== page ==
Wednesday, April 23, 2008

US Prison Fanaticism

As if we needed another reminder of things needin' fixin' in this country, the NY Times ran a lengthy piece on one of my many issues today. The USA may not lead the way in the world on very much these days but we can certainly blow the rest of the world out of the game when it comes to the lock 'em up mentality.

The article begins with a sobering statistic: Our nation accounts for almost a quarter of the world's prisoners despite having only 5% of the world's population.
...the United States leads the world in producing prisoners, a reflection of a relatively recent and now entirely distinctive American approach to crime and punishment. Americans are locked up for crimes — from writing bad checks to using drugs — that would rarely produce prison sentences in other countries. And in particular they are kept incarcerated far longer than prisoners in other nations.

Criminologists and legal scholars in other industrialized nations say they are mystified and appalled by the number and length of American prison sentences.

China, not exactly a bastion of human rights and progressive ideology, is a distant second to the US. And this is not simply because we have an extraordinarily higher crime rate than the rest of the world. We do have a high murder rate, helped along by easy access to firearms. But the biggest problem with our exploding prison growth is the propensity to lock up non-violent criminals for much longer periods of time than the rest of the world, and... (drum roll please)... drugs.
Efforts to combat illegal drugs play a major role in explaining long prison sentences in the United States as well. In 1980, there were about 40,000 people in American jails and prisons for drug crimes. These days, there are almost 500,000.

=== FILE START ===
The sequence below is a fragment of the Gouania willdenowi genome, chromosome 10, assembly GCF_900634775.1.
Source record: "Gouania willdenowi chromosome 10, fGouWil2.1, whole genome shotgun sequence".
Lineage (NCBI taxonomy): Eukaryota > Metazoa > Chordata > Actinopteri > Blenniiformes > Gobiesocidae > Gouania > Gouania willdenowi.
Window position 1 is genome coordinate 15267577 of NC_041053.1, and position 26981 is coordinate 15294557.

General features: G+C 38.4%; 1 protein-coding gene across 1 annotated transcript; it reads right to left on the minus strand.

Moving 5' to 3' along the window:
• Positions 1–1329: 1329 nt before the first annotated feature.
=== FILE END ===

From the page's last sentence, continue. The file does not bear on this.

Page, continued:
Those figures have drawn contempt from European critics. “The U.S. pursues the war on drugs with an ignorant fanaticism,” said Ms. Stern of King’s College.

One could argue the same motivation is in play with the war in Iraq. But yes, Ms. Stern is correct. And notice the blatant disparity between those in state prisons vs. those in federal prisons:

Another appalling fact that contributes to our numero uno prison status is the conviction of young teens who have been tried as adults -- often being sentenced to life.
In December [2006], the United Nations took up a resolution calling for the abolition of life imprisonment without the possibility of parole for children and young teenagers. The vote was 185 to 1, with the United States the lone dissenter.

Indeed, the United States stands alone in the world in convicting young adolescents as adults and sentencing them to live out their lives in prison. According to a new report, there are 73 Americans serving such sentences for crimes they committed at 13 or 14.

Why this absurd situation isn't at least in the top 7 or 8 issues in the presidential primaries is baffling to me. But I must applaud the New York Times for keeping it front-page material. In fact, today's article is one in a series.